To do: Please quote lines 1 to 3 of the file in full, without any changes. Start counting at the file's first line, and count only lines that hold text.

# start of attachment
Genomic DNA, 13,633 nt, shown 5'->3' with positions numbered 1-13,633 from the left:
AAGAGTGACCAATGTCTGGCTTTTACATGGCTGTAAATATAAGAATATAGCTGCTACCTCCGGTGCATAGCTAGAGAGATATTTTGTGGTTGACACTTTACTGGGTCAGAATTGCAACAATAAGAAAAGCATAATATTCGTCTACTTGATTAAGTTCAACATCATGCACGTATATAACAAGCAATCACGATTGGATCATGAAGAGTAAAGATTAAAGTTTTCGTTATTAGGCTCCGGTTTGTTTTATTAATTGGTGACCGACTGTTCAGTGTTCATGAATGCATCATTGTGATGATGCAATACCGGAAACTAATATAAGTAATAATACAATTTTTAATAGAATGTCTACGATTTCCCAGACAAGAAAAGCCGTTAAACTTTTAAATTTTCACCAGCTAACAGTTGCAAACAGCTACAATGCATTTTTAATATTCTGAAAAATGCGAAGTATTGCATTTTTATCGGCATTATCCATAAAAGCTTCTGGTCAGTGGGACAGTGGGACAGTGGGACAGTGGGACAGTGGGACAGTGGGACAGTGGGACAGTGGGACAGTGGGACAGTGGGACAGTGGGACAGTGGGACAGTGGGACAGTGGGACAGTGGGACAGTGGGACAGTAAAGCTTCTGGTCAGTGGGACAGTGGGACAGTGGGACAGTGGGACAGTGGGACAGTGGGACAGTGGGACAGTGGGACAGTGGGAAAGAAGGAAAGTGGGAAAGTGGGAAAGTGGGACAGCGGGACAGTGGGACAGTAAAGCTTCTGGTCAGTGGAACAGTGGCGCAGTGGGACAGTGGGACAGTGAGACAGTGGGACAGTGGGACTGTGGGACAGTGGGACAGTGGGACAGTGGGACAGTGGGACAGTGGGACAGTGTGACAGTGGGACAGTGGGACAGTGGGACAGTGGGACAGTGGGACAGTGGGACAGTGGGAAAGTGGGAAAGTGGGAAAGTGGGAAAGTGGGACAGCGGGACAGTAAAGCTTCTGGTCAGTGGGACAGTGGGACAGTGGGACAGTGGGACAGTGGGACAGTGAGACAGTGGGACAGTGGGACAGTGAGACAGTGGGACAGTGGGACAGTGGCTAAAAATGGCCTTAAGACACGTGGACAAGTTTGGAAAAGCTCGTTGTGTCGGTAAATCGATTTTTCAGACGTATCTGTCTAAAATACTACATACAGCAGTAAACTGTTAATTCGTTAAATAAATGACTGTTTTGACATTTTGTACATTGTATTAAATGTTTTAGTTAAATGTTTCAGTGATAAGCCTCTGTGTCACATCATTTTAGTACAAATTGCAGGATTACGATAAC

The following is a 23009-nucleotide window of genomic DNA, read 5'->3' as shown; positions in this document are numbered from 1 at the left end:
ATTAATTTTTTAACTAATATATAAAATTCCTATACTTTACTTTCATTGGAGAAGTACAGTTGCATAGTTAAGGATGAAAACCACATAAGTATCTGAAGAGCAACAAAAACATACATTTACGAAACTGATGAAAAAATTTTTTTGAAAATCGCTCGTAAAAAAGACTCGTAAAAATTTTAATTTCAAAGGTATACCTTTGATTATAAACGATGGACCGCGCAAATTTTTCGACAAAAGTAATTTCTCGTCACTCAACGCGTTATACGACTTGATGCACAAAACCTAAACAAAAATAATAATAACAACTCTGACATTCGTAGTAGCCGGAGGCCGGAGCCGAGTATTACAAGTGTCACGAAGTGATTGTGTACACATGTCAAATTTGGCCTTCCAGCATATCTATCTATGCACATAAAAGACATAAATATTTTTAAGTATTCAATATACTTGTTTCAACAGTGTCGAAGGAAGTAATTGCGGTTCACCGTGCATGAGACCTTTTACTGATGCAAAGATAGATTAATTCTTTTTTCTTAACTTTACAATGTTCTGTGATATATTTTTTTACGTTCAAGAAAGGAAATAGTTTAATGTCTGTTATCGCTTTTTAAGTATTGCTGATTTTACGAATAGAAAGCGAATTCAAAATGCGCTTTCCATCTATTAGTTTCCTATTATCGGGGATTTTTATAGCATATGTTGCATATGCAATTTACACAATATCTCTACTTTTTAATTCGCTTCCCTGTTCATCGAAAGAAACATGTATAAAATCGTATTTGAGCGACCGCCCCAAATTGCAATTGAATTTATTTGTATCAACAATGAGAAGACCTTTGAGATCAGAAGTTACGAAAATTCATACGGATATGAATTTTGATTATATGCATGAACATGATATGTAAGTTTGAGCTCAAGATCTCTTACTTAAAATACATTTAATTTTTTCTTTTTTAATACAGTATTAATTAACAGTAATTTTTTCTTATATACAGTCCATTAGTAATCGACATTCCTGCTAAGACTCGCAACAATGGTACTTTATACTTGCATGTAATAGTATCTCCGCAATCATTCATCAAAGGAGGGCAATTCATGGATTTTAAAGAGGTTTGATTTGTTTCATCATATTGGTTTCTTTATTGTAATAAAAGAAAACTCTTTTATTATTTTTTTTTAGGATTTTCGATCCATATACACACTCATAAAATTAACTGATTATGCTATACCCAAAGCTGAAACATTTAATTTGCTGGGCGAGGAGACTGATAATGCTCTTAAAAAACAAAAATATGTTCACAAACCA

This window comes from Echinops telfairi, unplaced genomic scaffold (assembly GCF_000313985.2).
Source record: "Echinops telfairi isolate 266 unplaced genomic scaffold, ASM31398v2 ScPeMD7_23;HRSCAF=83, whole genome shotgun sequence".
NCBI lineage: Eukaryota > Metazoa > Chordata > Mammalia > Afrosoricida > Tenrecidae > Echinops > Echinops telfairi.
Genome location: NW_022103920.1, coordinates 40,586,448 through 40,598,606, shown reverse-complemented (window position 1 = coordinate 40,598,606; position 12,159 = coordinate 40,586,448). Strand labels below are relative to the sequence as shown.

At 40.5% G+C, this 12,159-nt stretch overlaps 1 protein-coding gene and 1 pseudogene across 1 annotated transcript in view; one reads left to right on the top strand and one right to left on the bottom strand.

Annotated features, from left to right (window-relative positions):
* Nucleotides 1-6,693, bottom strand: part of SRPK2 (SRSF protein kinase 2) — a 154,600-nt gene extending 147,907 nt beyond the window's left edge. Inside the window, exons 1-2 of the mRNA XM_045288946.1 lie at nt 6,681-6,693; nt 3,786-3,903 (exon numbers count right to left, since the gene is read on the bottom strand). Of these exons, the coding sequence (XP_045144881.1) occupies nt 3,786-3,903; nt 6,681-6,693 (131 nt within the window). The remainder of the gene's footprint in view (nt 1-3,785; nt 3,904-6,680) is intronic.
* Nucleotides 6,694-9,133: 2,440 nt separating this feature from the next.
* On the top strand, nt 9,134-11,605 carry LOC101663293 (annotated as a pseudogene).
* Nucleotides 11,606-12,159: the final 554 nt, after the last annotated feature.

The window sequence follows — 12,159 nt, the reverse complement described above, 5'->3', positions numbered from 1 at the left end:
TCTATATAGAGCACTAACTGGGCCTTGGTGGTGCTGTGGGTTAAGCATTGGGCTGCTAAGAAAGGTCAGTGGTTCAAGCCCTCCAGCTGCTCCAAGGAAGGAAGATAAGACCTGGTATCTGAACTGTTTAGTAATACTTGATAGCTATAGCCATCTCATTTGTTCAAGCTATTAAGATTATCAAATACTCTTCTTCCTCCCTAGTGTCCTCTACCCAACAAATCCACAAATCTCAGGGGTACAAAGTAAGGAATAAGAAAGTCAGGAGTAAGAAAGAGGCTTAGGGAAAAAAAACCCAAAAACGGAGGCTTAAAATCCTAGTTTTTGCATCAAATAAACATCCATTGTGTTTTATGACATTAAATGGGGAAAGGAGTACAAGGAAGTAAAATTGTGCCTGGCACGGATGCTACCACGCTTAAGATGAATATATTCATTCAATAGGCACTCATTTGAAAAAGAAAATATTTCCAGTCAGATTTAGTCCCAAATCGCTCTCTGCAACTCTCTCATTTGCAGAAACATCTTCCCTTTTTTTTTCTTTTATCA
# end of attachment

Genomic DNA, 13,633 nt, shown 5'->3' with positions numbered 1-13,633 from the left:
AAGAGTGACCAATGTCTGGCTTTTACATGGCTGTAAATATAAGAATATAGCTGCTACCTCCGGTGCATAGCTAGAGAGATATTTTGTGGTTGACACTTTACTGGGTCAGAATTGCAACAATAAGAAAAGCATAATATTCGTCTACTTGATTAAGTTCAACATCATGCACGTATATAACAAGCAATCACGATTGGATCATGAAGAGTAAAGATTAAAGTTTTCGTTATTAGGCTCCGGTTTGTTTTATTAATTGGTGACCGACTGTTCAGTGTTCATGAATGCATCATTGTGATGATGCAATACCGGAAACTAATATAAGTAATAATACAATTTTTAATAGAATGTCTACGATTTCCCAGACAAGAAAAGCCGTTAAACTTTTAAATTTTCACCAGCTAACAGTTGCAAACAGCTACAATGCATTTTTAATATTCTGAAAAATGCGAAGTATTGCATTTTTATCGGCATTATCCATAAAAGCTTCTGGTCAGTGGGACAGTGGGACAGTGGGACAGTGGGACAGTGGGACAGTGGGACAGTGGGACAGTGGGACAGTGGGACAGTGGGACAGTGGGACAGTGGGACAGTGGGACAGTGGGACAGTGGGACAGTGGGACAGTAAAGCTTCTGGTCAGTGGGACAGTGGGACAGTGGGACAGTGGGACAGTGGGACAGTGGGACAGTGGGACAGTGGGACAGTGGGAAAGAAGGAAAGTGGGAAAGTGGGAAAGTGGGACAGCGGGACAGTGGGACAGTAAAGCTTCTGGTCAGTGGAACAGTGGCGCAGTGGGACAGTGGGACAGTGAGACAGTGGGACAGTGGGACTGTGGGACAGTGGGACAGTGGGACAGTGGGACAGTGGGACAGTGGGACAGTGTGACAGTGGGACAGTGGGACAGTGGGACAGTGGGACAGTGGGACAGTGGGACAGTGGGAAAGTGGGAAAGTGGGAAAGTGGGAAAGTGGGACAGCGGGACAGTAAAGCTTCTGGTCAGTGGGACAGTGGGACAGTGGGACAGTGGGACAGTGGGACAGTGAGACAGTGGGACAGTGGGACAGTGAGACAGTGGGACAGTGGGACAGTGGCTAAAAATGGCCTTAAGACACGTGGACAAGTTTGGAAAAGCTCGTTGTGTCGGTAAATCGATTTTTCAGACGTATCTGTCTAAAATACTACATACAGCAGTAAACTGTTAATTCGTTAAATAAATGACTGTTTTGACATTTTGTACATTGTATTAAATGTTTTAGTTAAATGTTTCAGTGATAAGCCTCTGTGTCACATCATTTTAGTACAAATTGCAGGATTACGATAAC

The following is a 23009-nucleotide window of genomic DNA, read 5'->3' as shown; positions in this document are numbered from 1 at the left end: